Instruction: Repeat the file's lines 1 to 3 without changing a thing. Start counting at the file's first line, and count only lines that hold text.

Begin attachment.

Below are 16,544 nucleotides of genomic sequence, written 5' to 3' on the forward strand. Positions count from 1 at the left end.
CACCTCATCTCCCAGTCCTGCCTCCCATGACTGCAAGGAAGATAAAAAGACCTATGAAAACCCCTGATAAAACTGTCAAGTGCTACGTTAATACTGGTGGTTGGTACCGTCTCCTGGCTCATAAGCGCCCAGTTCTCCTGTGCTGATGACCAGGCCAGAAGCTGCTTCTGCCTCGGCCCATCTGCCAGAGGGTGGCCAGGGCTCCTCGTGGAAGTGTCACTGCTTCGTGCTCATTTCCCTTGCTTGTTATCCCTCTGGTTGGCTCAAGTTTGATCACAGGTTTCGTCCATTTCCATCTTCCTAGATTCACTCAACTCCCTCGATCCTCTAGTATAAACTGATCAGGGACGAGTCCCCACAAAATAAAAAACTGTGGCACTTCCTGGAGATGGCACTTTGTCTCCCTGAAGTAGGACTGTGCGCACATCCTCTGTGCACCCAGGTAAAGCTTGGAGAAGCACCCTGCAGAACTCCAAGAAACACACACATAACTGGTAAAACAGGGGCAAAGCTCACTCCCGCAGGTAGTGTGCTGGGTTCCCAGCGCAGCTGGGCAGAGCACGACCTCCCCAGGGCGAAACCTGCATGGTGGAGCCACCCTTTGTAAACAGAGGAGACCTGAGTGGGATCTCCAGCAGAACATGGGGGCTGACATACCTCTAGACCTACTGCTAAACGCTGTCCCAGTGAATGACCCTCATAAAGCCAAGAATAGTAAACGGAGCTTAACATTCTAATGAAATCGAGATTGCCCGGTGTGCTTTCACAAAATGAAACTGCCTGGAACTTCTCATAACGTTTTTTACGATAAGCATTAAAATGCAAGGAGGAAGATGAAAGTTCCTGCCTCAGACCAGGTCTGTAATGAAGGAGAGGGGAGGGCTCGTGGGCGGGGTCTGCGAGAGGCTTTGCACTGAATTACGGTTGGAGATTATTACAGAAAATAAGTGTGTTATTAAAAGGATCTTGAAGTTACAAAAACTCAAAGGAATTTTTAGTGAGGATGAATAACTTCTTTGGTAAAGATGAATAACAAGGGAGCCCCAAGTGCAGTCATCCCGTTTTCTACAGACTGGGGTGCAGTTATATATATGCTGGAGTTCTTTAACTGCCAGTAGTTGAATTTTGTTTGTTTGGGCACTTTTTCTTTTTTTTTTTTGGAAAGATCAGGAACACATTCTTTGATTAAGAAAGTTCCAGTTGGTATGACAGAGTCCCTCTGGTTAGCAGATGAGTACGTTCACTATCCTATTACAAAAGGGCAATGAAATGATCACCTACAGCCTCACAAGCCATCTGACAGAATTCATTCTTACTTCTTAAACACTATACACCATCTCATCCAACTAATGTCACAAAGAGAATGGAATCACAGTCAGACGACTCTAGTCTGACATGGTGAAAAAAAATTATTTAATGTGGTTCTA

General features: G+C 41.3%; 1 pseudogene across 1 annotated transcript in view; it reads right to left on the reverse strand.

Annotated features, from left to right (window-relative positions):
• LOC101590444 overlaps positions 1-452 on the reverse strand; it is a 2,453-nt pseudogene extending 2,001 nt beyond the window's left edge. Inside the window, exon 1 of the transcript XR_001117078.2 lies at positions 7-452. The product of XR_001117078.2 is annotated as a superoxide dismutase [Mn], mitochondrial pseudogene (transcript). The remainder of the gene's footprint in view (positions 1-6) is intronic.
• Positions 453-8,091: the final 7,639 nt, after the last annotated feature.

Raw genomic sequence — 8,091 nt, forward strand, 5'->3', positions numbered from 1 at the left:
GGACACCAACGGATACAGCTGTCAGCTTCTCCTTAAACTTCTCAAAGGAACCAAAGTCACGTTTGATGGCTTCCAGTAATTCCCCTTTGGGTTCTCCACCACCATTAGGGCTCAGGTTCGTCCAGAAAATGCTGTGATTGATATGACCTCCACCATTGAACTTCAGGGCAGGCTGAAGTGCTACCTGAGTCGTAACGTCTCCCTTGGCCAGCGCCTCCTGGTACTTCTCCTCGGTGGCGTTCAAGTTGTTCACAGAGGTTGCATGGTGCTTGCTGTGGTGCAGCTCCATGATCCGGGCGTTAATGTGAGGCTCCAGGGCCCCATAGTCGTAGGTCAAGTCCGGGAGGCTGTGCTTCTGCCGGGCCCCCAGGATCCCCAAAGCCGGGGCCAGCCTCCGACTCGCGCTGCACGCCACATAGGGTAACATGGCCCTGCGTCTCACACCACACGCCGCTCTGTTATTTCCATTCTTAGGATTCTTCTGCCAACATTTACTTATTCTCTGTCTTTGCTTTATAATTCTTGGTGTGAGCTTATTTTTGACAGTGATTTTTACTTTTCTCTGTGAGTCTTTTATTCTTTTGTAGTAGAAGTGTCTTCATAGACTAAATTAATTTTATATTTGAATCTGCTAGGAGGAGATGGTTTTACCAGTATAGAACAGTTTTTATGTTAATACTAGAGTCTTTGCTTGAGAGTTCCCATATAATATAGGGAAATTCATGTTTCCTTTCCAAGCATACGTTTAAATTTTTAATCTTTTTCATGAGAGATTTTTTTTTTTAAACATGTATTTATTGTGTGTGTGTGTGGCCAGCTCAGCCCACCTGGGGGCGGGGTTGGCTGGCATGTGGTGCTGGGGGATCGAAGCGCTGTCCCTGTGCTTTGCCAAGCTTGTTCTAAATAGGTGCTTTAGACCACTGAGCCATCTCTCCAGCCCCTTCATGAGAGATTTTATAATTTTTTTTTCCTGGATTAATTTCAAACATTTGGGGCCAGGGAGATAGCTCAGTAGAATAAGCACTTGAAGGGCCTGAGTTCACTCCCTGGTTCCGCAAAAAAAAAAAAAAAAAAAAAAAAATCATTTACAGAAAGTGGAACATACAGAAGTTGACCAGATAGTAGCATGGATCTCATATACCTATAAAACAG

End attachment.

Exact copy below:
Below are 16,544 nucleotides of genomic sequence, written 5' to 3' on the forward strand. Positions count from 1 at the left end.
CACCTCATCTCCCAGTCCTGCCTCCCATGACTGCAAGGAAGATAAAAAGACCTATGAAAACCCCTGATAAAACTGTCAAGTGCTACGTTAATACTGGTGGTTGGTACCGTCTCCTGGCTCATAAGCGCCCAGTTCTCCTGTGCTGATGACCAGGCCAGAAGCTGCTTCTGCCTCGGCCCATCTGCCAGAGGGTGGCCAGGGCTCCTCGTGGAAGTGTCACTGCTTCGTGCTCATTTCCCTTGCTTGTTATCCCTCTGGTTGGCTCAAGTTTGATCACAGGTTTCGTCCATTTCCATCTTCCTAGATTCACTCAACTCCCTCGATCCTCTAGTATAAACTGATCAGGGACGAGTCCCCACAAAATAAAAAACTGTGGCACTTCCTGGAGATGGCACTTTGTCTCCCTGAAGTAGGACTGTGCGCACATCCTCTGTGCACCCAGGTAAAGCTTGGAGAAGCACCCTGCAGAACTCCAAGAAACACACACATAACTGGTAAAACAGGGGCAAAGCTCACTCCCGCAGGTAGTGTGCTGGGTTCCCAGCGCAGCTGGGCAGAGCACGACCTCCCCAGGGCGAAACCTGCATGGTGGAGCCACCCTTTGTAAACAGAGGAGACCTGAGTGGGATCTCCAGCAGAACATGGGGGCTGACATACCTCTAGACCTACTGCTAAACGCTGTCCCAGTGAATGACCCTCATAAAGCCAAGAATAGTAAACGGAGCTTAACATTCTAATGAAATCGAGATTGCCCGGTGTGCTTTCACAAAATGAAACTGCCTGGAACTTCTCATAACGTTTTTTACGATAAGCATTAAAATGCAAGGAGGAAGATGAAAGTTCCTGCCTCAGACCAGGTCTGTAATGAAGGAGAGGGGAGGGCTCGTGGGCGGGGTCTGCGAGAGGCTTTGCACTGAATTACGGTTGGAGATTATTACAGAAAATAAGTGTGTTATTAAAAGGATCTTGAAGTTACAAAAACTCAAAGGAATTTTTAGTGAGGATGAATAACTTCTTTGGTAAAGATGAATAACAAGGGAGCCCCAAGTGCAGTCATCCCGTTTTCTACAGACTGGGGTGCAGTTATATATATGCTGGAGTTCTTTAACTGCCAGTAGTTGAATTTTGTTTGTTTGGGCACTTTTTCTTTTTTTTTTTTGGAAAGATCAGGAACACATTCTTTGATTAAGAAAGTTCCAGTTGGTATGACAGAGTCCCTCTGGTTAGCAGATGAGTACGTTCACTATCCTATTACAAAAGGGCAATGAAATGATCACCTACAGCCTCACAAGCCATCTGACAGAATTCATTCTTACTTCTTAAACACTATACACCATCTCATCCAACTAATGTCACAAAGAGAATGGAATCACAGTCAGACGACTCTAGTCTGACATGGTGAAAAAAAATTATTTAATGTGGTTCTA

General features: G+C 41.3%; 1 pseudogene across 1 annotated transcript in view; it reads right to left on the reverse strand.